Interest Rates & The Fed
After years of easy money policies, the Fed began raising the overnight rate in March of this year and has continued to increase it at unprecedented speed. This directly and immediately pushes up short-term consumer rates such as credit cards, auto loans, and HELOCs.
But not mortgage rates - at least not directly.
Most mortgages are sold on the bond markets, and mortgage rates are tied to trading in these markets. When investor demand for mortgage bonds (known as MBS) is high, rates are low, and vice versa. Guess who the biggest investor in MBS has been.
If you guessed the Fed, you're right. Through a policy called Quantitative Easing (QE), the Fed bought as much as 38% of the entire US mortgage market and now holds well over $2Trillion of mortgages on its books. All the income the Fed got from interest and payoffs was reinvested back into more mortgages. Party on!
Now the party is over. The Fed is into Quantitative Tightening (QT). As mortgages are paid down the Fed is allowing up to $35 billion a month to roll off its balance sheets (not reinvesting), effectively removing that money from the economy, reducing demand for new mortgage bonds, and pushing up interest rates.
Mortgage Rate Benchmark
As I said, mortgage rates are not directly set by the Fed’s control of the Federal Funds rate. The key benchmark for mortgage rates is the 10-year Treasury bond. This is primarily because most 30-year mortgages are paid off within 10 years.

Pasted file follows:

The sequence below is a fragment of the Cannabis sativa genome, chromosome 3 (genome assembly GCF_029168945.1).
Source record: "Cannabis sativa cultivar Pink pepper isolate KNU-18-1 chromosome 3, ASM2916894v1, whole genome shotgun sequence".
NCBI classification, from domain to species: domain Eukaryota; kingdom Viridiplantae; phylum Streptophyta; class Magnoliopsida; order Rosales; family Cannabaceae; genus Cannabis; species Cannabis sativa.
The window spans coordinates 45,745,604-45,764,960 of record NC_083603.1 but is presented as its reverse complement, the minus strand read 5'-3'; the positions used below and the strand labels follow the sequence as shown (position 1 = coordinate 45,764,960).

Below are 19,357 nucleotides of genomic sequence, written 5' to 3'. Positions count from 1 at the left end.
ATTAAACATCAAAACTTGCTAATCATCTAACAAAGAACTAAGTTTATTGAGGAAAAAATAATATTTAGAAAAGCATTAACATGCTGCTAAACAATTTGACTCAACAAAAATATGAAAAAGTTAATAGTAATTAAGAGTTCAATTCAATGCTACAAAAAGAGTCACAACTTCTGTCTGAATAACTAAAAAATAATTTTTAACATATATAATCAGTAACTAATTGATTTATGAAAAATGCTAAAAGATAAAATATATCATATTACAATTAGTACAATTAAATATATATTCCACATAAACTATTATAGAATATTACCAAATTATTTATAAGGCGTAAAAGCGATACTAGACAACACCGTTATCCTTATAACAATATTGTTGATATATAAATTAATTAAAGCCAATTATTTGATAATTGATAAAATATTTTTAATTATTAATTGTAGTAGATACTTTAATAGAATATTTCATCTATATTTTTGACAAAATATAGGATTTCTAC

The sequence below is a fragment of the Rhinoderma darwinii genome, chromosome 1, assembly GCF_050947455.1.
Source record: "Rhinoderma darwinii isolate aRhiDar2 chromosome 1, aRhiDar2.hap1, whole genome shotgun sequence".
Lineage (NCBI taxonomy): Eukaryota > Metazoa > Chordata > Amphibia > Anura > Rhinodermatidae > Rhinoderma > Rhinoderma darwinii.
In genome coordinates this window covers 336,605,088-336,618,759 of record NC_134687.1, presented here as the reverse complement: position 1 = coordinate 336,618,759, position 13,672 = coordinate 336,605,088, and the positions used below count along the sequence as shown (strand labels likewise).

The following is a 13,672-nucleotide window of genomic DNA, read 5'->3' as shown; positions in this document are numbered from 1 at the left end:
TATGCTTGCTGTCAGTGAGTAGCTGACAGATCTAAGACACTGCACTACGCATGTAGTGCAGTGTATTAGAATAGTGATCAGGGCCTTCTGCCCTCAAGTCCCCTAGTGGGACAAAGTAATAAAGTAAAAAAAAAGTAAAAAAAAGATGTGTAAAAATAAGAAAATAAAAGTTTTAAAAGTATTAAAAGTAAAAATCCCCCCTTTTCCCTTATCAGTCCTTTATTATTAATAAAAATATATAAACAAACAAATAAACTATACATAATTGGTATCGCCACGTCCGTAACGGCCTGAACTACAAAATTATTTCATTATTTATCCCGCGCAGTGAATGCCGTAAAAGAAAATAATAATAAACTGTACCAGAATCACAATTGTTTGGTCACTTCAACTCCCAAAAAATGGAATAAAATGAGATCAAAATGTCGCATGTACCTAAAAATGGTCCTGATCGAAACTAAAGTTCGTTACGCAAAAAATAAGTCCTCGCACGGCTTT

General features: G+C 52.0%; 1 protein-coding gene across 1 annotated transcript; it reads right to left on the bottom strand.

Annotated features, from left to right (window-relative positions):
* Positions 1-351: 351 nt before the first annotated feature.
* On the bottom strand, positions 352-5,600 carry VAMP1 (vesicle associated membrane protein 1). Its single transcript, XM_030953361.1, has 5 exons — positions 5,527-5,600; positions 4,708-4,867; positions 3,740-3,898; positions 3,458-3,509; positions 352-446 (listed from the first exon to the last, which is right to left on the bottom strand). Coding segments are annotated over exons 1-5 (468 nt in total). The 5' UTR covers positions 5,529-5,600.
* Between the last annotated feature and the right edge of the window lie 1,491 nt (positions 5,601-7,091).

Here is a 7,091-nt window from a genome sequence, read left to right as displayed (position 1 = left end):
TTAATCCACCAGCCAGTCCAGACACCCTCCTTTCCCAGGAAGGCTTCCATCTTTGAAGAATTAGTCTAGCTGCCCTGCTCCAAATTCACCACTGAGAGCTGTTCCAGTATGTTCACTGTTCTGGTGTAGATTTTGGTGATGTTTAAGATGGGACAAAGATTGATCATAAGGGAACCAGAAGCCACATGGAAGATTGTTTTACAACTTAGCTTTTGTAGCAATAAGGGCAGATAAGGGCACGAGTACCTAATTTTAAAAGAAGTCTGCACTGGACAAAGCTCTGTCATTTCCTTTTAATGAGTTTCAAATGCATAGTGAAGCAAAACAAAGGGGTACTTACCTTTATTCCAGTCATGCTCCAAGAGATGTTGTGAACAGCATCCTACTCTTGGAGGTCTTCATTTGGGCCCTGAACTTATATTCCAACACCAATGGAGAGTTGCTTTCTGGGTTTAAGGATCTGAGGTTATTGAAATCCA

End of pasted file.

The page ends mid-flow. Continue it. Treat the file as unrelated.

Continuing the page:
The 10yr Treasury is a mortgage benchmark, not an index, meaning the two track very closely together but are not tied to each other. Mortgage rates generally move up and down along with the 10-year Treasury.
You can see from the chart that the two rates move in more or less the same way, with the mortgage rates tracking somewhat higher than the Treasury. The difference between the two is called the spread.
You can think of the spread as a margin; the amount lenders add to the Treasury yield to price mortgages. It’s simplistic, but true enough for our purposes. It is also a critical factor affecting mortgage rates.
The spread is not fixed. Lenders can’t control the market for mortgage bonds or treasuries, but like any business, they can control the margin they charge on their product. They expand or narrow the spread depending on demand, competition, and risk. This causes mortgage rates to go up or down relatively more or less than the 10-year Treasury.
Currently, the spread is widening, meaning mortgage rates are going up faster than treasury yields. In fact, the spread is currently at the highest it’s been since the mid-1980s. We’ve only had spreads
this high after the crash of 2008 and briefly during the initial panic of the Covid pandemic in 2020.
Why is the spread widening?
Lenders adjust their margins based on a variety of factors. Today, one of the main factors driving expanding margins is prepayment risk.
Lenders (called investors in the mortgage industry) make loans with the expectation that they will earn a certain amount of interest over a certain amount of time. If they don’t get the payments they expect, either because a borrower defaults or pays off/refinances the loan early, the lender doesn’t make as much profit or none at all.
With interest rates as high as they are today, if/when rates move down again anybody who has a loan at current rates will refinance it for a lower rate. Lenders are concerned, even expect, that new mortgages will be paid off faster than their profit models contemplate, so they are taking a wider margin upfront to compensate.